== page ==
Typically, in tuning an antenna, the antenna is tuned to a resonance at the center frequency in which the RFID system in question operates. This is accomplished by matching a combination of the inductance and capacitance of the circuit. In a tuned circuit, such as a radio receiver, the frequency selected is a function of the inductance and the capacitance in series. This is the frequency at which resonance occurs in the circuit.
In a typical RFID system the RFID antenna is broadly tuned so that sidebands, caused by the data signals being modulated onto the center frequency carrier wave, can fit into the band pass of the antenna. If the antenna is tuned too narrowly the sidebands will be cut off and lost. If the antenna is tuned very widely than the sidebands will pass through; however, so will random ambient noise which also occurs in that frequency range. Too much noise increases signal to noise ratio thereby reducing efficiency.
Another aspect of RFID antenna tuning is to consider a wide range of environmental factors. For example, the transponder may be in an environment with liquids and metals which could detune the antenna. To compensate for environmental factors the antenna is usually detuned further to accommodate the widest bandwidth possible. The parameter which describes the relative bandwidth is known as "Q". This stands for quality factor. In summary, the three most important factors in present day design of an RFID antenna are; 1.) matching input impedance, 2.)ensuring that there is center frequency resonance and, 3.) designing sufficient bandwidth "Q". As mentioned, matching impedance means to tune the various resonance circuits and matching networks for maximal power transfer. This first item relates, in the main, to the interrogator side of a standard RFID system. Item two and three relate to the antenna on the transponder side of the equation. The thrust of this invention is to describe a system whereby the transponder antenna can be reduced to the size of a piece of dust and can be tuned to an exact frequency by accurately measuring and trimming antenna length. This precise frequency tuning allows for a different antenna length for each product category in a supply chain. Therefore, precise readings will be made on each item in the category. Pursuant to this invention an incrementally different frequency will be assigned for each category of items to be tracked. On the interrogator side this invention contemplates an interrogator which is designed to resonate with these specific frequencies as required by the operator of the RFID system or by the operating software.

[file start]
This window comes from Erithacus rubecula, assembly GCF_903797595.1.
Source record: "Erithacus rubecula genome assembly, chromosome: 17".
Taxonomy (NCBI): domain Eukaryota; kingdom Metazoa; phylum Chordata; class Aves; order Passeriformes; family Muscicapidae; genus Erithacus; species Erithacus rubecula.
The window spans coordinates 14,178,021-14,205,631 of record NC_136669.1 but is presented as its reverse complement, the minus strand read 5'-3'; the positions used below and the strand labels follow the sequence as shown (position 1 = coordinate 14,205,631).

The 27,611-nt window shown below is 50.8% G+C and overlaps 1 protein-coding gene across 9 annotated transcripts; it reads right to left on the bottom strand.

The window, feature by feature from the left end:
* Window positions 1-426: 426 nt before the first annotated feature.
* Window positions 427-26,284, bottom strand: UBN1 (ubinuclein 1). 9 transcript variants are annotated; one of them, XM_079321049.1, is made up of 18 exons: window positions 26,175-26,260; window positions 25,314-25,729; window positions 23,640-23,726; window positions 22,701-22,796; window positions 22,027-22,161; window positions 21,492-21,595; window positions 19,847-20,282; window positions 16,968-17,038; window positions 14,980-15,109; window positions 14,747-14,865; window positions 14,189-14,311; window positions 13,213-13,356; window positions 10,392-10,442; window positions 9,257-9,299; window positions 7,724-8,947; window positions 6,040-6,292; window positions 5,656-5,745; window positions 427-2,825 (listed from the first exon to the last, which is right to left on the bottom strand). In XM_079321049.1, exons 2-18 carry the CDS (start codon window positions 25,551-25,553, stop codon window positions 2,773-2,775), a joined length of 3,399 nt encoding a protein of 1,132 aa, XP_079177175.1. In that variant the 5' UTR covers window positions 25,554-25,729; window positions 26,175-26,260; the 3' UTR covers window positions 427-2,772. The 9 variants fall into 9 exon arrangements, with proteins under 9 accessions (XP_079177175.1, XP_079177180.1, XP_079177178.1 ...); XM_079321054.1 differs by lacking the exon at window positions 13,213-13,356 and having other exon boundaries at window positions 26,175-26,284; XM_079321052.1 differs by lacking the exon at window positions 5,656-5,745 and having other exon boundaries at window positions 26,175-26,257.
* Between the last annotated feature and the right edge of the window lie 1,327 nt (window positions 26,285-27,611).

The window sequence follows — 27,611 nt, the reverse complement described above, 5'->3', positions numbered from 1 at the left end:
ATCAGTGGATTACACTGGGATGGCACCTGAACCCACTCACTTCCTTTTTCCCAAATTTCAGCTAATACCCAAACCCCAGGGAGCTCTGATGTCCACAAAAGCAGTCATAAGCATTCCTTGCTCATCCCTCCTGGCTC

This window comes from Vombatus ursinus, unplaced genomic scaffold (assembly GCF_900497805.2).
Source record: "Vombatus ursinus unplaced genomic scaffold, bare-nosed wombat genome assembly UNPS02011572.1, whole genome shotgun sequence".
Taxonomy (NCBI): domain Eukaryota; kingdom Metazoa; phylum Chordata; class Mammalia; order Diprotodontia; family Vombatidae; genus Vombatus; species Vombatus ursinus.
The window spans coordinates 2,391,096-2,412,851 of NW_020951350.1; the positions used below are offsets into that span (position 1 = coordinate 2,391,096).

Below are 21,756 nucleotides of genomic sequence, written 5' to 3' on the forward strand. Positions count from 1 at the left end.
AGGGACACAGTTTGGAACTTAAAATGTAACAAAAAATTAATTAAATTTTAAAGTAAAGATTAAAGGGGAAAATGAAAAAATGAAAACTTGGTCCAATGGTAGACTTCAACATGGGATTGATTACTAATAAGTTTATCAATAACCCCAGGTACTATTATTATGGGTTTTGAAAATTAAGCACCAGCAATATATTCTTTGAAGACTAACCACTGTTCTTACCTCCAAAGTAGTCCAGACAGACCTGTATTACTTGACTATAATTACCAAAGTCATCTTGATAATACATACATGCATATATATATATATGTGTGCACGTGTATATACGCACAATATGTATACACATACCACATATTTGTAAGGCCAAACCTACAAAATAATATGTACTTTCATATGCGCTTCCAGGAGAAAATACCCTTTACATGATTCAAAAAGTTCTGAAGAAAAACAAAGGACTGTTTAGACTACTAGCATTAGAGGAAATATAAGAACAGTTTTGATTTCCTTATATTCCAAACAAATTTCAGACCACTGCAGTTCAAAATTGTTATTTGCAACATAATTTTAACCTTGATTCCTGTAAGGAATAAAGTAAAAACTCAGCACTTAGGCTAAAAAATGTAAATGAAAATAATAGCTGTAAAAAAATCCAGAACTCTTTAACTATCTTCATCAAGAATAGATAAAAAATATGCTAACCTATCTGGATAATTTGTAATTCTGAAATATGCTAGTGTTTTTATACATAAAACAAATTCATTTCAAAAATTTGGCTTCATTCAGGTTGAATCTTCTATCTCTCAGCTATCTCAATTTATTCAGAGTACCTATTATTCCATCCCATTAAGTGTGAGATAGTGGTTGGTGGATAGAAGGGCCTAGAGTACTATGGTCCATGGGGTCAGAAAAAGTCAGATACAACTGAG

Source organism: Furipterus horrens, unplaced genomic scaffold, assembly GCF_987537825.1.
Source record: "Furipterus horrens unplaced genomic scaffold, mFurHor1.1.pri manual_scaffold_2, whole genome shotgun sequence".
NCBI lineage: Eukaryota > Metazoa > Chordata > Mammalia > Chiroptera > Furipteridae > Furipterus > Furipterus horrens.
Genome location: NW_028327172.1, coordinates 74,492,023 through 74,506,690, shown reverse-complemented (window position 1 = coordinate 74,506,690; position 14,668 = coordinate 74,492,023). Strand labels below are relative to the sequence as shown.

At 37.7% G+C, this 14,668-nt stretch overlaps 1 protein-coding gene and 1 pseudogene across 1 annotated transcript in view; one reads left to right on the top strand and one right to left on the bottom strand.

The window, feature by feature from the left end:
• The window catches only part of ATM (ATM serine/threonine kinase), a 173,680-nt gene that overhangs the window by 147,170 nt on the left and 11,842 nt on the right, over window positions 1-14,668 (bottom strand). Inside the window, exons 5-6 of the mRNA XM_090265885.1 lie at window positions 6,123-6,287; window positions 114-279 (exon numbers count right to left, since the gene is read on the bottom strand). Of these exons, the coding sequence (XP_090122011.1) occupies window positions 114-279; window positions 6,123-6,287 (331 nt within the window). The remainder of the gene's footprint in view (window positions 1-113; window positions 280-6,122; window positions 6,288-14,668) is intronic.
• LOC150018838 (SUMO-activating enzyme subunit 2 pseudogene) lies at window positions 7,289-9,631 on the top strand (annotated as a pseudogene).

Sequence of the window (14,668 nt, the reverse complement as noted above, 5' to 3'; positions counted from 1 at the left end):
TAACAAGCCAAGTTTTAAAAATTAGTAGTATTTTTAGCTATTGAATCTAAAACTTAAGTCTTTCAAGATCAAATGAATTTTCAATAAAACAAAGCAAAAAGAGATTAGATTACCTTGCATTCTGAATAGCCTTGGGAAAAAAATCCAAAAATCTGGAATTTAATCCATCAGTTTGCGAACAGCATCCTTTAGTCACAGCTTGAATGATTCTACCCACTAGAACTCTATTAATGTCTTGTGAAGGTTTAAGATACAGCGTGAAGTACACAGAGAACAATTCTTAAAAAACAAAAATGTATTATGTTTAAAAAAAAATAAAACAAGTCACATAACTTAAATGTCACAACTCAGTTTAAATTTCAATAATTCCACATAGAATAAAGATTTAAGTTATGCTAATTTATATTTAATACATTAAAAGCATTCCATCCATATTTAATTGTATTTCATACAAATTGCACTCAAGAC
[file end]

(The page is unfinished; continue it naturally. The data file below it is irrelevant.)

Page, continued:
This invention contemplates that the RFID antenna is to be manufactured using the same silicon etching process as the integrated circuit which houses the RFID antenna. Using this integrated circuit manufacturing process the antenna can fit within the chip itself. The antenna and chip becomes one integrated unit instead of the antenna being attached to the chip. In other words, by drafting a mock up of a perfect antenna and then photographing it and then de-magnifying same, one can manufacture an unlimited amount of identical and precisely tuned antennas from the initial template and integrate this antenna as part of the silicon. The antennas will be made of silicon with aluminum or copper impurities introduced into the circuitry as doping agents. Rodgers' application Ser. No. 11,683,056, "RFID silicon antenna" describes a system of manufacture for a nano antenna constructed from a silicon base with aluminum or copper impurities doped into the silicon. application Ser. No. 11,683,056 further describes the integration of antenna and chip into one package.
Silicon chips are small rectangles of silicon. They are usually 4 or 5 square centimeters in area. The silicon acts as a base, or substrate, upon which the chip is built. It also plays a part in the electrical operation of the device. The chip is made up of a number of layers of pure and impure silicon which are built up on one side of the silicon rectangle. The lower layers interact to form the active components which are usually transistors. The upper layers are usually wires and are known as passive components.
Pure silicon is an insulator. During silicon wafer manufacturing impurities are added to the silicon base material as a layering process. This process is known as doping. The impurities which are added increase the number of free charge carriers or charged particles that are free to move about within the silicon. The result is that the silicon becomes progressively more electrically conductive as more impurity is added; Hence the name semi conductor. The type of impurity added affects the type of charge carrier. For example, some impurities generate free electrons which are negative charge carriers. This type of silicon is known as n-Type. They are others which generate holes or space where electrons should be. These particle spaces behave as positive charge carriers and are known as p-Type.
The current silicon manufacturing process uses technology referred to as "complementary metal oxide semiconductor", also know as CMOS. During the CMOS process the embedded regions of the transistor form the source and drain for electron movement. The surface layers of the silicon wafer contain diffuse ions. These regions are often made from a mixture of silicon and metal. The metal has lower resistance allowing signals to travel faster. The insulator plate which goes between the silicon and the conducting plate is made of silicon oxide, also known as glass. The conducting plate or gate itself is poly crystalline silicon or "poly". This part of the silicon is without a uniform crystal structure and can be distinguished from the silicon substrate on which the chip is placed.